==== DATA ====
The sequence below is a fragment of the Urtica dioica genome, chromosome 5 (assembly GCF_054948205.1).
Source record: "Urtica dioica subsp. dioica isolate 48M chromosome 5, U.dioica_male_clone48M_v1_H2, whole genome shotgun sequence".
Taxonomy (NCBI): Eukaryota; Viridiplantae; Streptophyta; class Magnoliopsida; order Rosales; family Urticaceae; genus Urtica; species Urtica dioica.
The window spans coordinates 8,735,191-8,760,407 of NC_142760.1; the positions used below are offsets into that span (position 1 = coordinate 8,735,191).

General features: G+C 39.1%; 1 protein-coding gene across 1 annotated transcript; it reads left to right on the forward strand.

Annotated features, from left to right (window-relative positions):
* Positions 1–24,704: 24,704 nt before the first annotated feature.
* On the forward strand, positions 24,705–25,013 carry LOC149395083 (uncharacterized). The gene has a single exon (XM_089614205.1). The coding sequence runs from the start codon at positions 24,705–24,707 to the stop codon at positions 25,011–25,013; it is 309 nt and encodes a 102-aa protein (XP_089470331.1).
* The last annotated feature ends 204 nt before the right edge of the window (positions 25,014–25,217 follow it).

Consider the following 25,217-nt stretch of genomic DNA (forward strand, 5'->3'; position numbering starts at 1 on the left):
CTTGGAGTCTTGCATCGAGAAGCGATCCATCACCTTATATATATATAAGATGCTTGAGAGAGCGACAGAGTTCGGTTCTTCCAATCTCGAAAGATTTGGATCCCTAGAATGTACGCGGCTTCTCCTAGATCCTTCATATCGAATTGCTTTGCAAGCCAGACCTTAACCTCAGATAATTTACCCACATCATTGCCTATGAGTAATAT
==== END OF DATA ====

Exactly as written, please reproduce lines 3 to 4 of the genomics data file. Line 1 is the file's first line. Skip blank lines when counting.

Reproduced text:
Taxonomy (NCBI): Eukaryota; Viridiplantae; Streptophyta; class Magnoliopsida; order Rosales; family Urticaceae; genus Urtica; species Urtica dioica.
The window spans coordinates 8,735,191-8,760,407 of NC_142760.1; the positions used below are offsets into that span (position 1 = coordinate 8,735,191).